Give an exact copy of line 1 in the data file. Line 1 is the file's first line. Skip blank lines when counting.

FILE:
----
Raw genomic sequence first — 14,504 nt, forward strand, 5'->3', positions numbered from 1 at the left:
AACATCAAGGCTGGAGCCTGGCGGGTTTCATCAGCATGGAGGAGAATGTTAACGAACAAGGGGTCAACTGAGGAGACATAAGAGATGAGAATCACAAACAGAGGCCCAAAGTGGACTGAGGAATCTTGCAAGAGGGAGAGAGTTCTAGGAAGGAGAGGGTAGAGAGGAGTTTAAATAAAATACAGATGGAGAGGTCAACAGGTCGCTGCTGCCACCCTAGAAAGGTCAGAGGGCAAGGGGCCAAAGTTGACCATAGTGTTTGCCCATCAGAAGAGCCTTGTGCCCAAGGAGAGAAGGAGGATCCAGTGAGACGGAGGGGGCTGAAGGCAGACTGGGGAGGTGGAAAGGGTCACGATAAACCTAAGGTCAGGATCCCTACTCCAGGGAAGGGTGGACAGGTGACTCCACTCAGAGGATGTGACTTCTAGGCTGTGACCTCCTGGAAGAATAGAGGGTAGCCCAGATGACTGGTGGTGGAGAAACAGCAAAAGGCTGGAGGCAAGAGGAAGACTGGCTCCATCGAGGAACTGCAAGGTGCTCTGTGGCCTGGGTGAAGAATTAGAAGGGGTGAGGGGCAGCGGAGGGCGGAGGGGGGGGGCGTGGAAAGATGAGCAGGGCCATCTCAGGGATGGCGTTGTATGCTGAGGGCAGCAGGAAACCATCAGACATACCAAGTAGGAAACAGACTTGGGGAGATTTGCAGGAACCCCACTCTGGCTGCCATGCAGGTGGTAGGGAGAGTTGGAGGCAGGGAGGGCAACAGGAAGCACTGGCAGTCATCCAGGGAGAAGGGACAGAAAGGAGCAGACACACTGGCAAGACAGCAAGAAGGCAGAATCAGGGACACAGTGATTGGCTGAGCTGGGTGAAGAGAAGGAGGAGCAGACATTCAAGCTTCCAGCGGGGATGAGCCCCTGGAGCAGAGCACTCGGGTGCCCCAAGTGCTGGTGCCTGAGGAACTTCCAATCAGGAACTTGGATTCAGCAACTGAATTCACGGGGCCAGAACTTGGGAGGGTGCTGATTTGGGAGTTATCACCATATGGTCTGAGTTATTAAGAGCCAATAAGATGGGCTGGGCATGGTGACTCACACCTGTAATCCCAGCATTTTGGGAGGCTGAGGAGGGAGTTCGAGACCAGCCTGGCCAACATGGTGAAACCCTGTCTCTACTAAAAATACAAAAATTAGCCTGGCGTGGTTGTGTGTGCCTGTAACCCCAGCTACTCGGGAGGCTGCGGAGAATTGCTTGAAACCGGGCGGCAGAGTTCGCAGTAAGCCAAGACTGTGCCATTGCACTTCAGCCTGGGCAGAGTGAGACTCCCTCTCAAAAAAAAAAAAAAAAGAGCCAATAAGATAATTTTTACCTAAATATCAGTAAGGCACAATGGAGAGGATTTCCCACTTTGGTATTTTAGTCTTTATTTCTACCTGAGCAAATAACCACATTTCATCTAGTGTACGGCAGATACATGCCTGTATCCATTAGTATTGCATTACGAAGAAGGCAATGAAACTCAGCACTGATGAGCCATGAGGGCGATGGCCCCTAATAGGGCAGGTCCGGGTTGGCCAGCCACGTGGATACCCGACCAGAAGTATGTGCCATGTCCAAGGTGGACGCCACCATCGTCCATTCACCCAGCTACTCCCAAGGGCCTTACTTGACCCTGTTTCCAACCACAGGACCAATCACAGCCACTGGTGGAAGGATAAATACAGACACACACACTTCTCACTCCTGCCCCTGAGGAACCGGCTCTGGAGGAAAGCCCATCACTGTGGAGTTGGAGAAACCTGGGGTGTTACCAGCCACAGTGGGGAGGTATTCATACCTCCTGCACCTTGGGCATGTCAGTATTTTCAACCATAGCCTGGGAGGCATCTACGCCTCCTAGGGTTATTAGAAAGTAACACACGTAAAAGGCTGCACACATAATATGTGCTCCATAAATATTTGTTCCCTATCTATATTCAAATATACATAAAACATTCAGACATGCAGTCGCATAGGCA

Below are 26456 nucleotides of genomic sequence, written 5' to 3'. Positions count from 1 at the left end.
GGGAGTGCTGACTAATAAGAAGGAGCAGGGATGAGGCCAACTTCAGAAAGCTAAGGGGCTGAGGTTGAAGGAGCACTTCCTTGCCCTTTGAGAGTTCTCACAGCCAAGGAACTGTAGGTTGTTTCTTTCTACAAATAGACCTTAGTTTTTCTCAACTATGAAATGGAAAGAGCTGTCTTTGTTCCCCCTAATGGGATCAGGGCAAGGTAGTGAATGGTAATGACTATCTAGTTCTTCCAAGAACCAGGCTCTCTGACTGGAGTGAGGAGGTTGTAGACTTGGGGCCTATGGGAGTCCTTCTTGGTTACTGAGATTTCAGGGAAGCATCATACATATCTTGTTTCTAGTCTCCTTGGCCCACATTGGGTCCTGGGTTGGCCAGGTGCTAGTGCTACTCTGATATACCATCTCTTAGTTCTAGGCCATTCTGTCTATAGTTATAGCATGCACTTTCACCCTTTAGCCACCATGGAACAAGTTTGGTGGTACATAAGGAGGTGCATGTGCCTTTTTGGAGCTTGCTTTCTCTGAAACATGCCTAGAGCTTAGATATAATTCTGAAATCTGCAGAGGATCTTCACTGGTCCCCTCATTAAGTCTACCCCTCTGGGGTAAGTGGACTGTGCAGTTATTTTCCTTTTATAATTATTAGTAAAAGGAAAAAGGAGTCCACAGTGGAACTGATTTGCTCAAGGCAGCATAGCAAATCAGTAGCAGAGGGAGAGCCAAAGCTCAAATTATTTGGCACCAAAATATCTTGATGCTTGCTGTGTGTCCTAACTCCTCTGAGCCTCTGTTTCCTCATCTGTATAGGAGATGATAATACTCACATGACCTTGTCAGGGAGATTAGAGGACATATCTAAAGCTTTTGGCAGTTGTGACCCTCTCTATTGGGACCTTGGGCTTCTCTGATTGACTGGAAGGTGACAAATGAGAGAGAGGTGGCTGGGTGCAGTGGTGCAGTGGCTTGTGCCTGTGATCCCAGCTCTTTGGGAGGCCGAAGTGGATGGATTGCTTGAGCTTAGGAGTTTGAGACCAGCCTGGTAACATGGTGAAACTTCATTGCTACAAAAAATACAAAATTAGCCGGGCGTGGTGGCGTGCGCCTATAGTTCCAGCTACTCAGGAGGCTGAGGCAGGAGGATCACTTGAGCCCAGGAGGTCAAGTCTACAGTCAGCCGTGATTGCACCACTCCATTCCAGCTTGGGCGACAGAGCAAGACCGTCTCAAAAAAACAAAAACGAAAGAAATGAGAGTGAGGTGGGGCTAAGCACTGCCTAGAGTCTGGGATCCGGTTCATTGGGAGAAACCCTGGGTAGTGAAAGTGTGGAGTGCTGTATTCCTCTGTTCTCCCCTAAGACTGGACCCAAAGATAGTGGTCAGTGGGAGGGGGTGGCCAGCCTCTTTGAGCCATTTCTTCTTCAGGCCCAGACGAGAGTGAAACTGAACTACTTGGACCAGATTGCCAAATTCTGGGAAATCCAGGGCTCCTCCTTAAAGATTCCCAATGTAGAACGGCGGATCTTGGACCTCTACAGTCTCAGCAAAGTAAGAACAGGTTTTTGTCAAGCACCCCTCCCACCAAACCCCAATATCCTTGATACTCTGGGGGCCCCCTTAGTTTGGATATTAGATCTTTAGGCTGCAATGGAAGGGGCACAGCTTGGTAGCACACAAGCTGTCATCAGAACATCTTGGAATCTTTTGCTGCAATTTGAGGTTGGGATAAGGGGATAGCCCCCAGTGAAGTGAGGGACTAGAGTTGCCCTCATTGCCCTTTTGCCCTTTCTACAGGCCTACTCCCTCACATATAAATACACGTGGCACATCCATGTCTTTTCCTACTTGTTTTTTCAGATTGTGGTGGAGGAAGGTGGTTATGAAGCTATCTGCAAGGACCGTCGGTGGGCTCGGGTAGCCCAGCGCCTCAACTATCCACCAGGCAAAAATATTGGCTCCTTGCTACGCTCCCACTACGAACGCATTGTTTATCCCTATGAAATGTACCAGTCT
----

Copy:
Raw genomic sequence first — 14,504 nt, forward strand, 5'->3', positions numbered from 1 at the left: